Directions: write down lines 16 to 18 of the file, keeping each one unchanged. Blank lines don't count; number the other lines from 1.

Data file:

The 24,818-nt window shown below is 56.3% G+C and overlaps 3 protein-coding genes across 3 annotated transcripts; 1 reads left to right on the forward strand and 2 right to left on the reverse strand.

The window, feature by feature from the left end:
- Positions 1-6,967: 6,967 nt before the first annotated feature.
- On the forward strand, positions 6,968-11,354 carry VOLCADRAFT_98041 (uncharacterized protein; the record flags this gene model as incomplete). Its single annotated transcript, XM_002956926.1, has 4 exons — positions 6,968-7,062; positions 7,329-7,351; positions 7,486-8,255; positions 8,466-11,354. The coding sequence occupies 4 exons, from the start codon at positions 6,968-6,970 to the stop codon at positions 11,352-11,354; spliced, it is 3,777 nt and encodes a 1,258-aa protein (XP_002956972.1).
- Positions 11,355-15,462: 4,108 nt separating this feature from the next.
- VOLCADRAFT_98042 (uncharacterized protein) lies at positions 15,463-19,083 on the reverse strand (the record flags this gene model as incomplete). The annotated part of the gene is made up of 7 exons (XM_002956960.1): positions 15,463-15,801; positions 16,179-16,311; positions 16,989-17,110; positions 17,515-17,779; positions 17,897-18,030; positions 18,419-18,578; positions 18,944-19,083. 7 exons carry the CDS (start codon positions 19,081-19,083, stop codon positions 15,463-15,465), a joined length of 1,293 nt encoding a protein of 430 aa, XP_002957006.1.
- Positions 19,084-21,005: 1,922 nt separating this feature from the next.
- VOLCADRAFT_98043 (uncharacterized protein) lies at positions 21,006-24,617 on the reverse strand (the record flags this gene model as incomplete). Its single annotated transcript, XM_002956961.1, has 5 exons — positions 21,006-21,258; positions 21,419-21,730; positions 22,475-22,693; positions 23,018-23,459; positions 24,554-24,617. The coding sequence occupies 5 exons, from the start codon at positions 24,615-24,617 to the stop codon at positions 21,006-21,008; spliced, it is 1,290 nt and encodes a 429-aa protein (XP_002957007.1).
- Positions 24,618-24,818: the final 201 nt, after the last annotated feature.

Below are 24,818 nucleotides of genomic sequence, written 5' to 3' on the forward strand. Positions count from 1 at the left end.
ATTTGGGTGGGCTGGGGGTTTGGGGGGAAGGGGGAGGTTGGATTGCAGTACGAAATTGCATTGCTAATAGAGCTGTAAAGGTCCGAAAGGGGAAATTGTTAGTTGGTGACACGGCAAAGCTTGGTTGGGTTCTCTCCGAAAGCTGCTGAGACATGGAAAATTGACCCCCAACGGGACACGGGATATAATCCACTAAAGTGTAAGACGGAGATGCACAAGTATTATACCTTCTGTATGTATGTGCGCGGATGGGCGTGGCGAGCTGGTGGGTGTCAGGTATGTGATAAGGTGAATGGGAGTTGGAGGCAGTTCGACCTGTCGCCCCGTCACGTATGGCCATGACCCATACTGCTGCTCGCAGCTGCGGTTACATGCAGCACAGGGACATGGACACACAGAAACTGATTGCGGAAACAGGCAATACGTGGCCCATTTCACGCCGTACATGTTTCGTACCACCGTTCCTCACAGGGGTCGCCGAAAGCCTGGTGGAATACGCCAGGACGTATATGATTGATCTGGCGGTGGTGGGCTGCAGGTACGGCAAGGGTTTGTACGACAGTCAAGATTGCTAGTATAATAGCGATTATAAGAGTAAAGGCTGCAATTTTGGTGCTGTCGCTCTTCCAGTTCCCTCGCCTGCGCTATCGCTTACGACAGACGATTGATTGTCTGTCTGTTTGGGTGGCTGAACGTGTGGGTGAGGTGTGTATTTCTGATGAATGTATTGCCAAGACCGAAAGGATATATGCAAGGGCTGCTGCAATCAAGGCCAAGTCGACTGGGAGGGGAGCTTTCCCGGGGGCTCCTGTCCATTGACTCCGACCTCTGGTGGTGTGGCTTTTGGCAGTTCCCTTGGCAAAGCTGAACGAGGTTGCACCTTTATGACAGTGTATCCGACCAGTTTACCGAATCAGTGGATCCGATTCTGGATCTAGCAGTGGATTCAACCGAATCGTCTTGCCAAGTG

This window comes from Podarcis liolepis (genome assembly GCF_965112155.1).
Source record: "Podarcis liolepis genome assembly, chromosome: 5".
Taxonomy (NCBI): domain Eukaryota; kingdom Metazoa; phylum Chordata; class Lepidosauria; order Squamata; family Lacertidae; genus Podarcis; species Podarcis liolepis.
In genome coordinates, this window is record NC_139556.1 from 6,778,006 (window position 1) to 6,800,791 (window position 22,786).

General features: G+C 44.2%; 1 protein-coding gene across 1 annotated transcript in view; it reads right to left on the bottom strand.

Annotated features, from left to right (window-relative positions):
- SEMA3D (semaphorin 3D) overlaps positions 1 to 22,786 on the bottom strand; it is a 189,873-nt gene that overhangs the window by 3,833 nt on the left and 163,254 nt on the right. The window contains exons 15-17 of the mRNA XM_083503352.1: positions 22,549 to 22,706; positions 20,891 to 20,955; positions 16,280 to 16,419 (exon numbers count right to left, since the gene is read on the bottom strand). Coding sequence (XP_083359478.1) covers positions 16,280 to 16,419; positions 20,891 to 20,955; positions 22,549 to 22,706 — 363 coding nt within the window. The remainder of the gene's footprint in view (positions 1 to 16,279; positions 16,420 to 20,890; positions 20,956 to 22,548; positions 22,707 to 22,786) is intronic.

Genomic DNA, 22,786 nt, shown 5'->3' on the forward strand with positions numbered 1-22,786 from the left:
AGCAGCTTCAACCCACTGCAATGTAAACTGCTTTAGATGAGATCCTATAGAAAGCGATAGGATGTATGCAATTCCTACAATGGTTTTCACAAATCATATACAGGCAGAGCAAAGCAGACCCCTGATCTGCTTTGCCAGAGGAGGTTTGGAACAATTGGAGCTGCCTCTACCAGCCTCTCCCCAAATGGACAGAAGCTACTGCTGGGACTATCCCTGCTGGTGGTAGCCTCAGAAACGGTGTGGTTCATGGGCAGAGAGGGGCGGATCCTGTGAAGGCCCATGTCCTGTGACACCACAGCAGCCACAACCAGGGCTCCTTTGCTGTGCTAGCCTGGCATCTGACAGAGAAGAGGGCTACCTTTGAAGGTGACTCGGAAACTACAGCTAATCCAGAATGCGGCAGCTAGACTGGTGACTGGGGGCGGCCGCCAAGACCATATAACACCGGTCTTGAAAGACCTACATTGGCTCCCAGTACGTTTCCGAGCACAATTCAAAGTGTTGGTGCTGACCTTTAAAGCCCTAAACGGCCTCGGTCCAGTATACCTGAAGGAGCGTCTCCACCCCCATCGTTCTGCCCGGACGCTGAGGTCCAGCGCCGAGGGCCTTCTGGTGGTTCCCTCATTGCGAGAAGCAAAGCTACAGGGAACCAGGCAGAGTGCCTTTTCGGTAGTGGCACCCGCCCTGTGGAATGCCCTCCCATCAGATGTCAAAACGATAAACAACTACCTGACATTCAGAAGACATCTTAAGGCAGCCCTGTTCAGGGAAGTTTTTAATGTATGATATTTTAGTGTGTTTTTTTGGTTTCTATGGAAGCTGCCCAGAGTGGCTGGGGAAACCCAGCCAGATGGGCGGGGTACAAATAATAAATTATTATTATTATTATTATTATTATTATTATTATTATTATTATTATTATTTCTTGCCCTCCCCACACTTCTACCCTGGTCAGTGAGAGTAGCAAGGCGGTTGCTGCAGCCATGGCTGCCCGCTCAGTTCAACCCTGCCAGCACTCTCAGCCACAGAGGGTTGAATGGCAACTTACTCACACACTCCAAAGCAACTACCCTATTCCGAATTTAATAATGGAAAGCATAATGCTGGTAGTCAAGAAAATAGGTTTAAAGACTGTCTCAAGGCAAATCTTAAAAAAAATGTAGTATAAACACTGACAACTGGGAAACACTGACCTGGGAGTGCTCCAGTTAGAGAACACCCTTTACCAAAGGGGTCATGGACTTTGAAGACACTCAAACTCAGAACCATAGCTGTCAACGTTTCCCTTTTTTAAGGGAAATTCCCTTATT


General features: G+C 44.2%; 1 protein-coding gene across 1 annotated transcript in view; it reads right to left on the bottom strand.

Annotated features, from left to right (window-relative positions):
- SEMA3D (semaphorin 3D) overlaps positions 1 to 22,786 on the bottom strand; it is a 189,873-nt gene that overhangs the window by 3,833 nt on the left and 163,254 nt on the right. The window contains exons 15-17 of the mRNA XM_083503352.1: positions 22,549 to 22,706; positions 20,891 to 20,955; positions 16,280 to 16,419 (exon numbers count right to left, since the gene is read on the bottom strand). Coding sequence (XP_083359478.1) covers positions 16,280 to 16,419; positions 20,891 to 20,955; positions 22,549 to 22,706 — 363 coding nt within the window. The remainder of the gene's footprint in view (positions 1 to 16,279; positions 16,420 to 20,890; positions 20,956 to 22,548; positions 22,707 to 22,786) is intronic.